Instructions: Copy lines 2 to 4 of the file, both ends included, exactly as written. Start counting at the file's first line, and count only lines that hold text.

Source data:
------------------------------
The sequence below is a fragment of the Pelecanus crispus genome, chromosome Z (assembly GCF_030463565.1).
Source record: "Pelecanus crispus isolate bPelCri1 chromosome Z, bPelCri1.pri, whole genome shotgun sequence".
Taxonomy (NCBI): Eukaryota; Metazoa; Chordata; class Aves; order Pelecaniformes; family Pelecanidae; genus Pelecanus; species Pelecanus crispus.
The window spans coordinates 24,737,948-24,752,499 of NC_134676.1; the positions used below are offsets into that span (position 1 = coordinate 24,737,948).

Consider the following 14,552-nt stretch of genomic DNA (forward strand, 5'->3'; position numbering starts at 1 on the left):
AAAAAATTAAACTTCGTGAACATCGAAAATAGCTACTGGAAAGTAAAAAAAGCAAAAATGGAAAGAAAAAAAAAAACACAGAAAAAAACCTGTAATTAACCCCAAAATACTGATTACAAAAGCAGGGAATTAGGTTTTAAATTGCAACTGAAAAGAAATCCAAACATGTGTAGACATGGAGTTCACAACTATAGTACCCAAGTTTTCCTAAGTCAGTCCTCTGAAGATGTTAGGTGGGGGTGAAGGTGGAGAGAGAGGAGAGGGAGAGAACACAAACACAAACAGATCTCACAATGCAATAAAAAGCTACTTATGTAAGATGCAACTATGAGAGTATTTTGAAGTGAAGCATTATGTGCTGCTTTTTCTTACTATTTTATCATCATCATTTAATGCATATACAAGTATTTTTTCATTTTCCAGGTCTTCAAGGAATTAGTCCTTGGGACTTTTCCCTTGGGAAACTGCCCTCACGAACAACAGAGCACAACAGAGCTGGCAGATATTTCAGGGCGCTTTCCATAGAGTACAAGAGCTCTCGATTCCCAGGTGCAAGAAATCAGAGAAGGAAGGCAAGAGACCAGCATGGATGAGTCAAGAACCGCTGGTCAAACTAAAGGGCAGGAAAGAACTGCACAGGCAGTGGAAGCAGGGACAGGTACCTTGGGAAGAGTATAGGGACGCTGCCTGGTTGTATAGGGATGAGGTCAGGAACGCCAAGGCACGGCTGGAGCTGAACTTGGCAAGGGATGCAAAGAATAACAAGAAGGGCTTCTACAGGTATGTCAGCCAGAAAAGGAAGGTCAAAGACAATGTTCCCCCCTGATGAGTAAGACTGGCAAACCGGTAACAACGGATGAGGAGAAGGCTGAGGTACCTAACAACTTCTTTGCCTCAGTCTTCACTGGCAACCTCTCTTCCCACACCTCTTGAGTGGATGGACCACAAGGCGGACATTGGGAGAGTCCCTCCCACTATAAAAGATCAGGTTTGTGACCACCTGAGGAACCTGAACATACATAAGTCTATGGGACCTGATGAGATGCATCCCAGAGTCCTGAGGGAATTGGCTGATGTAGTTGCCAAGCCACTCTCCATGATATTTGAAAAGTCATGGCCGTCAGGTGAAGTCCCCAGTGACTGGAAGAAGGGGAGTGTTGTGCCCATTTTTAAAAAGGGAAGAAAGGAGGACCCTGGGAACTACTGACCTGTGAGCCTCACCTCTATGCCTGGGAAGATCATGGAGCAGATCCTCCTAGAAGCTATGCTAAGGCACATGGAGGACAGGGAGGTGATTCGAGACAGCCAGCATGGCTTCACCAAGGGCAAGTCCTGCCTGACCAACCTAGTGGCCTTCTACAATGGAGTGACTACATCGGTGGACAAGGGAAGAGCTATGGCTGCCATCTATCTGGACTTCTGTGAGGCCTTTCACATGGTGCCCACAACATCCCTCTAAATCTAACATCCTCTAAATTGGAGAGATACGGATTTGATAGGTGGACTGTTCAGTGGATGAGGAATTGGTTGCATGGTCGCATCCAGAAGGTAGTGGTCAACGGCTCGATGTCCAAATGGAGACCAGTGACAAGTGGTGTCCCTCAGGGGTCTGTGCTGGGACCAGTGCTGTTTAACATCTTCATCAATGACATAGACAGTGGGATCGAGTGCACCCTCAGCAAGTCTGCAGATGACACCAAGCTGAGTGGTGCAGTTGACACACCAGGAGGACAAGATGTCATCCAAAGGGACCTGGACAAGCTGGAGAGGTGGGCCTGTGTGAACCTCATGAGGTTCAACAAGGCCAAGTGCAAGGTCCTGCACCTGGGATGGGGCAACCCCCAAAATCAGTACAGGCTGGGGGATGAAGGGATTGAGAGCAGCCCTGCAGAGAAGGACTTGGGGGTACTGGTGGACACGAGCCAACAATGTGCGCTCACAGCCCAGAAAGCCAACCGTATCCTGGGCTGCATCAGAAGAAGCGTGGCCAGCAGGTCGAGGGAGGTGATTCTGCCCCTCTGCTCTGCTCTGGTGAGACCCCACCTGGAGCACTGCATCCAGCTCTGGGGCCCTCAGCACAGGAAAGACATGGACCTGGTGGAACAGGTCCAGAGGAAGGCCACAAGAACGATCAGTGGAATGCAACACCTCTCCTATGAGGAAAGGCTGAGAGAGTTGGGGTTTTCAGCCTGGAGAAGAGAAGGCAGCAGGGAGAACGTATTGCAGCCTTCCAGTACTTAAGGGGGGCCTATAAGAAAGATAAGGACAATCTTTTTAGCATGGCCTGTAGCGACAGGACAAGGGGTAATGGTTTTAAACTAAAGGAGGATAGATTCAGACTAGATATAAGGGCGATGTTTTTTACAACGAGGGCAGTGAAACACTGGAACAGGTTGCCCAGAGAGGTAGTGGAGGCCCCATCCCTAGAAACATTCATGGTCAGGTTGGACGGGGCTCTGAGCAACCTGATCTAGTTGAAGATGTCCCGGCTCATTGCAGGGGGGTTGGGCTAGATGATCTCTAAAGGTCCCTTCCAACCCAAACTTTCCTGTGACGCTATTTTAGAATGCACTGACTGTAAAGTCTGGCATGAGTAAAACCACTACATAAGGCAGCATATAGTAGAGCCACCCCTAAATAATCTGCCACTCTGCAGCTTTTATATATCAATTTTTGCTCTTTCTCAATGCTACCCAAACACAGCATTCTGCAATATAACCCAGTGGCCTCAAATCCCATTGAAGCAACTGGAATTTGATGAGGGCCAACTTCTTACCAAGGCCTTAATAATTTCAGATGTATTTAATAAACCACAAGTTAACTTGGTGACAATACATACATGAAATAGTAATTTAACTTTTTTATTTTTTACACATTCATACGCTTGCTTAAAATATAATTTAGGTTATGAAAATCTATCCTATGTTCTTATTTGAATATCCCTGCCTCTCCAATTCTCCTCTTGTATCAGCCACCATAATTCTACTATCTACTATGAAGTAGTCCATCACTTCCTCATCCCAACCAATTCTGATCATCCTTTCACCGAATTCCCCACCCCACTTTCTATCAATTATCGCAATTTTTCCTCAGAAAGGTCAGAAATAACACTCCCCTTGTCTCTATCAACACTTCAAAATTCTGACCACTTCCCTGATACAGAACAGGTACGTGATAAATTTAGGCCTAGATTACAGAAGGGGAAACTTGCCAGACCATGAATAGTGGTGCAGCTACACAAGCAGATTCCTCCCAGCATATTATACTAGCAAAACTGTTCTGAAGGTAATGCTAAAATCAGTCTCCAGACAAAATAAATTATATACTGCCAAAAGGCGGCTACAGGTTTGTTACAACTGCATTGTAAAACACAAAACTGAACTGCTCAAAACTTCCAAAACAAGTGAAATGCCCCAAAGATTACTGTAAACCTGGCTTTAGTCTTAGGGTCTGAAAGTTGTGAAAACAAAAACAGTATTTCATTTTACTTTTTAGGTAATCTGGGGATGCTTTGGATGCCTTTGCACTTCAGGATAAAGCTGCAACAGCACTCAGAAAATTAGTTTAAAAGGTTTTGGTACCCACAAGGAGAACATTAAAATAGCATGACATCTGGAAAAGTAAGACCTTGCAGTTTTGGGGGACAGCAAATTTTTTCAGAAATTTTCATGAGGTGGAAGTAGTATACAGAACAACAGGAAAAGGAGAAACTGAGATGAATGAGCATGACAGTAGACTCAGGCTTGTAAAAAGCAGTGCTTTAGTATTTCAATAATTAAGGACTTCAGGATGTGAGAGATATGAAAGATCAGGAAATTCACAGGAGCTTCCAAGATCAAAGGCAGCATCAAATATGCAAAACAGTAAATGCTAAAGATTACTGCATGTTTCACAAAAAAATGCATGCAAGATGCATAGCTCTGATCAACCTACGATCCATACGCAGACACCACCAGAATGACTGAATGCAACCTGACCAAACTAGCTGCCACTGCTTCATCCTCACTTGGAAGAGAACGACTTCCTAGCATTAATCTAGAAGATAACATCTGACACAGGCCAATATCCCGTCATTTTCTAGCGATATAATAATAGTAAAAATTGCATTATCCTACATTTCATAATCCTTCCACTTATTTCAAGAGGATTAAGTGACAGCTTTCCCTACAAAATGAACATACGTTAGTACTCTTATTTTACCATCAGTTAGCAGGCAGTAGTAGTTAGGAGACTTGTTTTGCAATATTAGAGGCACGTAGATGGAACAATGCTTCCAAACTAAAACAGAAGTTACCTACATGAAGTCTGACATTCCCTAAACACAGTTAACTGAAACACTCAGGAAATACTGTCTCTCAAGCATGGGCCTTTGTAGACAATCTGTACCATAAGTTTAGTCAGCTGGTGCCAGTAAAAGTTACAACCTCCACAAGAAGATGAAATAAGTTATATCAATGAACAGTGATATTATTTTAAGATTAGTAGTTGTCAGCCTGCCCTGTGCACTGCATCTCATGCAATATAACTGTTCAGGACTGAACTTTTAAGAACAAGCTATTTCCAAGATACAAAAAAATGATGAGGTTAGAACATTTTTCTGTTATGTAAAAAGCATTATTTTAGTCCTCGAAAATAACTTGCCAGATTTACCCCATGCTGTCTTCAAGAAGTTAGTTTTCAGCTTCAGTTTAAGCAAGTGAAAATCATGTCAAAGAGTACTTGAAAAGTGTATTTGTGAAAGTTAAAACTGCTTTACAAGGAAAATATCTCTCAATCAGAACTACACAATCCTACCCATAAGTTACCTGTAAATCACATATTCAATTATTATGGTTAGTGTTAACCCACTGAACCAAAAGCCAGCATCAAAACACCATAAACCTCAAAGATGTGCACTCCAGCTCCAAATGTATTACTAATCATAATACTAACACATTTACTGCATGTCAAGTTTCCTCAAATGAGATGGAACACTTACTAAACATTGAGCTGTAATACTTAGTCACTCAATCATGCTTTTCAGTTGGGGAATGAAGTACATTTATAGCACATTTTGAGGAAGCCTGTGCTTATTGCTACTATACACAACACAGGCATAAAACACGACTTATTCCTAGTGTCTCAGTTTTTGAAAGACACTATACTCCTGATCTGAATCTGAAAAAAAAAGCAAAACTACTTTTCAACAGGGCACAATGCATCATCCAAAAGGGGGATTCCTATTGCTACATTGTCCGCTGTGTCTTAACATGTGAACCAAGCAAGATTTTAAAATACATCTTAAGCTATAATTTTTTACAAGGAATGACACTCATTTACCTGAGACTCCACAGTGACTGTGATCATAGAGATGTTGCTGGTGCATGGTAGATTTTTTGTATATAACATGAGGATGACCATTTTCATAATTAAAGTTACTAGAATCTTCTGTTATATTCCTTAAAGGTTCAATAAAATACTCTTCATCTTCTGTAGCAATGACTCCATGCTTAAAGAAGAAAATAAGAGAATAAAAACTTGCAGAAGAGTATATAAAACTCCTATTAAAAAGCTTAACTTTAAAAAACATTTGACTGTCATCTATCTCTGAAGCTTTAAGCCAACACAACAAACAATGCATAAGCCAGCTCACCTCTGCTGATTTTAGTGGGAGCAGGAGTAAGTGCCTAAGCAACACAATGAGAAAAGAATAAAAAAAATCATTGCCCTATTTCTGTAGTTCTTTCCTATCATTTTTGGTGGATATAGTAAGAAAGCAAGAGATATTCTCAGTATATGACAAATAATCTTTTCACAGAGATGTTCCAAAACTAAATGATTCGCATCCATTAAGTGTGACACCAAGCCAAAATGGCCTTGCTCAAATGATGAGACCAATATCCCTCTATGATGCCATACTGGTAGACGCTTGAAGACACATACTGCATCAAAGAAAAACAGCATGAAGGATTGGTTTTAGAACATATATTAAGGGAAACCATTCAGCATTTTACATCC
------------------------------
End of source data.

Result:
Source record: "Pelecanus crispus isolate bPelCri1 chromosome Z, bPelCri1.pri, whole genome shotgun sequence".
Taxonomy (NCBI): Eukaryota; Metazoa; Chordata; class Aves; order Pelecaniformes; family Pelecanidae; genus Pelecanus; species Pelecanus crispus.
The window spans coordinates 24,737,948-24,752,499 of NC_134676.1; the positions used below are offsets into that span (position 1 = coordinate 24,737,948).